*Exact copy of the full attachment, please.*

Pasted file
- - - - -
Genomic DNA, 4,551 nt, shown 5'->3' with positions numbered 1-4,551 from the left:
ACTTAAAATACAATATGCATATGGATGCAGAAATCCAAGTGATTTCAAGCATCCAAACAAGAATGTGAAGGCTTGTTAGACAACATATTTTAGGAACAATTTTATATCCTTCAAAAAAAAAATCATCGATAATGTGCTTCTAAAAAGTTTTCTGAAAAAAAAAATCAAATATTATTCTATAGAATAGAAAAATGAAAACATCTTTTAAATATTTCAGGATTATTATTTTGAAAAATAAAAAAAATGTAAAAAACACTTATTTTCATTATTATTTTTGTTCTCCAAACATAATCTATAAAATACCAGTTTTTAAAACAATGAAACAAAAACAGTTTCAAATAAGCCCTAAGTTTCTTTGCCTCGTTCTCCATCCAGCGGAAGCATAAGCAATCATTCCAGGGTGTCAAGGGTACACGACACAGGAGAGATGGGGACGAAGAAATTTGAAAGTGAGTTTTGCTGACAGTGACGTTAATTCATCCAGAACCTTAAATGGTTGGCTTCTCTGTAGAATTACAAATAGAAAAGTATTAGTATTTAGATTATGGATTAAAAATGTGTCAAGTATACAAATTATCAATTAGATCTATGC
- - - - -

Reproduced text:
Genomic DNA, 4,551 nt, shown 5'->3' with positions numbered 1-4,551 from the left:
ACTTAAAATACAATATGCATATGGATGCAGAAATCCAAGTGATTTCAAGCATCCAAACAAGAATGTGAAGGCTTGTTAGACAACATATTTTAGGAACAATTTTATATCCTTCAAAAAAAAAATCATCGATAATGTGCTTCTAAAAAGTTTTCTGAAAAAAAAAATCAAATATTATTCTATAGAATAGAAAAATGAAAACATCTTTTAAATATTTCAGGATTATTATTTTGAAAAATAAAAAAAATGTAAAAAACACTTATTTTCATTATTATTTTTGTTCTCCAAACATAATCTATAAAATACCAGTTTTTAAAACAATGAAACAAAAACAGTTTCAAATAAGCCCTAAGTTTCTTTGCCTCGTTCTCCATCCAGCGGAAGCATAAGCAATCATTCCAGGGTGTCAAGGGTACACGACACAGGAGAGATGGGGACGAAGAAATTTGAAAGTGAGTTTTGCTGACAGTGACGTTAATTCATCCAGAACCTTAAATGGTTGGCTTCTCTGTAGAATTACAAATAGAAAAGTATTAGTATTTAGATTATGGATTAAAAATGTGTCAAGTATACAAATTATCAATTAGATCTATGC